A team of scientists at LiU’s Laboratory for Organic Electronics have produced an innovative supercapacitor that can be charged by solar energy. This patent-pending supercapacitor does not include any toxic or costly materials, and can be mass-produced on an industrial scale.
With this latest breakthrough a new form of energy storage, charged by heat energy - for example when the sun shines during the day or when an industrial process releases waste heat - is possible in the near future. This heat is changed into electric current, which can then be stored until it is required. The study, headed by Professor Xavier Crispin, has been reported in the Energy Environmental Science journal.
A supercapacitor is a type of battery that contains an electrolyte of ions, which are charged particles present between two electrodes. The charge obtained is usually stored in carbon nanotubes adjacent to the electrodes.
The research team used a physical phenomenon, where exposing a supercapacitor to a temperature gradient, i.e., keeping one end cold and the other end warm, causes the ions to travel towards the cold end, creating electricity. This thermoelectric effect is utilized to generate electricity of heat. The amount of heat which is changed into electricity relies on two factors - the type of electrolyte used and the extent of temperature variation.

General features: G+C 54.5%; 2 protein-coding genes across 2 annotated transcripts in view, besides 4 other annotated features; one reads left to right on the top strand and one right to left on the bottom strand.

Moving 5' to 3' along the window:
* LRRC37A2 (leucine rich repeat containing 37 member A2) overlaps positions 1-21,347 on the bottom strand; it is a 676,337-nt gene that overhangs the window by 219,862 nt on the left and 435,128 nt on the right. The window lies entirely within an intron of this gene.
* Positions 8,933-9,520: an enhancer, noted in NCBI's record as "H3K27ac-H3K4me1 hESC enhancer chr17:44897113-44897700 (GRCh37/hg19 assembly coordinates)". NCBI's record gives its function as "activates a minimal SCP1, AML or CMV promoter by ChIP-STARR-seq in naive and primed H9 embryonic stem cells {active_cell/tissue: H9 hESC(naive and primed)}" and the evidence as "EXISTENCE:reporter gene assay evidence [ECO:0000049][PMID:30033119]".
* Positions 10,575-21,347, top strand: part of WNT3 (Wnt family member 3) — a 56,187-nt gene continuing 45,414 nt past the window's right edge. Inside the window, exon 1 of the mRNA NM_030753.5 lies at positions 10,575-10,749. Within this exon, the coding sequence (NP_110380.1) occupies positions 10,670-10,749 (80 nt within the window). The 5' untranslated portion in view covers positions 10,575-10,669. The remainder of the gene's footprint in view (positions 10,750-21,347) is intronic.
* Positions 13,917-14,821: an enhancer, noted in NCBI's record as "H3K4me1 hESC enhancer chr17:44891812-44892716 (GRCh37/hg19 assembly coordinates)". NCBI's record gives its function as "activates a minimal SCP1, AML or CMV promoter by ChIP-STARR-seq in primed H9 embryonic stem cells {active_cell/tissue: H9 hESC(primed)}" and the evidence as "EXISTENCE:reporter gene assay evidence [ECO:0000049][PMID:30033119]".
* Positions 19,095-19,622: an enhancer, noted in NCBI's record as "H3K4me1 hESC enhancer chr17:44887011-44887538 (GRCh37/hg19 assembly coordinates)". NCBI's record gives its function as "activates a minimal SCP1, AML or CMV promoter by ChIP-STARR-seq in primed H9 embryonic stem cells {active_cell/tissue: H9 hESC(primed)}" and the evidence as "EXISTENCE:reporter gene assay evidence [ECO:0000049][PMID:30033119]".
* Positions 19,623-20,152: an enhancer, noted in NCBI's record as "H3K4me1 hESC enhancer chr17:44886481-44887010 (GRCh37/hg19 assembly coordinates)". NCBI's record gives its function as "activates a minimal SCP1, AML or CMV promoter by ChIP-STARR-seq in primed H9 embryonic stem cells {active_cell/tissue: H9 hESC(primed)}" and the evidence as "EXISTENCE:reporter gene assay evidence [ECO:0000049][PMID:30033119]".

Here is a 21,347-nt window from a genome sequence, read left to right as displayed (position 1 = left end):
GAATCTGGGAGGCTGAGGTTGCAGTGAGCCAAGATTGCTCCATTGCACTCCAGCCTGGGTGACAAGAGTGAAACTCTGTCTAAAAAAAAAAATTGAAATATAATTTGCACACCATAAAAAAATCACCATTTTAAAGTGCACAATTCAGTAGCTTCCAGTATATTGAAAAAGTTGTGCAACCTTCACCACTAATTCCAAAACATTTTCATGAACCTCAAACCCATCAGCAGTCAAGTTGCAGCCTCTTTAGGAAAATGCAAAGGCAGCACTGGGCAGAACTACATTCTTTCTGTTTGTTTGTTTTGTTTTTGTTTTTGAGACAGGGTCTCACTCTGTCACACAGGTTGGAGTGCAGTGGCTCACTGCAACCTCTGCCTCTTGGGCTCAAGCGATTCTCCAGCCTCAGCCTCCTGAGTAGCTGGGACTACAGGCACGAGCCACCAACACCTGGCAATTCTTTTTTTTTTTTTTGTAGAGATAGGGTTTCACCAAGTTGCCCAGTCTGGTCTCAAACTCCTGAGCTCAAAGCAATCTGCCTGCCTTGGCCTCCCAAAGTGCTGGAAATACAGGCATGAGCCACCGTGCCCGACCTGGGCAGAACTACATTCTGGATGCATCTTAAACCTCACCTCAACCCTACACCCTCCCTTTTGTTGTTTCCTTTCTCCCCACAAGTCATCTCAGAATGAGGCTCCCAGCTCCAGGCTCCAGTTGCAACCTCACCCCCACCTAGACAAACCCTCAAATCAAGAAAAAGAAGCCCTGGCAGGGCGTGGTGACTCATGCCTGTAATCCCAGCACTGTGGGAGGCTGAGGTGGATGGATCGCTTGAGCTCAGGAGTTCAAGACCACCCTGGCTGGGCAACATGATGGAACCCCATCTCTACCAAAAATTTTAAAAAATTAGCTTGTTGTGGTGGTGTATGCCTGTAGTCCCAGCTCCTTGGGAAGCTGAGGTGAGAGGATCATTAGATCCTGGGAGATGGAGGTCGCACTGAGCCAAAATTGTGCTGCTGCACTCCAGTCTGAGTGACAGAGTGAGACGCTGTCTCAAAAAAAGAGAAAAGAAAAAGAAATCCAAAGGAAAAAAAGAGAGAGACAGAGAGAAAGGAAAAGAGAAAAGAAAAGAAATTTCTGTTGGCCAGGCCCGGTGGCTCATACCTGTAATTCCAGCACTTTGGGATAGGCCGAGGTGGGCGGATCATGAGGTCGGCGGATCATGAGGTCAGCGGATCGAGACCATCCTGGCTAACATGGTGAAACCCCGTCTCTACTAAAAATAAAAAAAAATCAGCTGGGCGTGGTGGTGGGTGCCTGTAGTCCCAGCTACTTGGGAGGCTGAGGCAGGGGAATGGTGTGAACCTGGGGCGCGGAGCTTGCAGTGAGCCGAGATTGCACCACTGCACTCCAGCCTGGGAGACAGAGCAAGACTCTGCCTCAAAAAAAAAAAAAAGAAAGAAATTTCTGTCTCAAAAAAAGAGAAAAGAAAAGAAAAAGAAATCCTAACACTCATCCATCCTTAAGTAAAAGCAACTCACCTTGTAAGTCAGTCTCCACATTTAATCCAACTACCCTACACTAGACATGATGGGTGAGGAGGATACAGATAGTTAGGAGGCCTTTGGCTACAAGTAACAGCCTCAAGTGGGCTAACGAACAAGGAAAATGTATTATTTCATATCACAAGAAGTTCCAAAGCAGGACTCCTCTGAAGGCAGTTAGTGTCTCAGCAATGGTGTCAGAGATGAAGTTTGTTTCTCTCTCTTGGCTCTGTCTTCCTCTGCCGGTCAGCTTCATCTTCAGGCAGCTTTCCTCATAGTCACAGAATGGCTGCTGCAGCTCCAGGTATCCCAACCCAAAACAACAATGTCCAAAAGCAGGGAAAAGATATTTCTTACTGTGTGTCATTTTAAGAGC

For years, the team has worked with fluid electrolytes that contain conductive polymers and ions. Ions that are positively charged are tiny and fast, while polymer molecules that are negatively charged are large and bulky.
When one end cooled down and the other end is heated up the polymer chains remain where they are, while the tiny yet fast ions move towards the cold side. The ions easily bind to the metal electrodes. The charge that is produced is then stored in carbon nanotubes adjacent to the metal electrodes. When there is a need for electric current, this charge can be discharged.
After many years of research, Hui Wang and Dan Zhao, postdoctoral students, and Zia Ullah Khan, a doctoral student, finally discovered the right polymers. The team successfully created an electrolyte that has a higher capacity to transform heat into electric current, compared to the standard electrolytes that are used.
We still don’t know exactly why we’re getting this effect. But the fact is that we can convert and store 2,500 times more energy than the best of today’s supercapacitors linked to thermoelectric generators
Professor Xavier Crispin, Linköping University
The electrolyte includes simple, non-toxic, and low-cost materials that not only remain stable, but can also be handled under room temperature conditions. The thermoelectric supercapacitor powered by ions holds immense potential for storing solar electricity, to name just one single example. Two patents have resulted from this study. The team is hoping that this new study would pave the way for a new generation of energy storage that can be manufactured on a large scale.
Since 2014, the Knut and Alice Wallenberg Foundation has been supporting the study as part of the “Tail of the Sun” research project.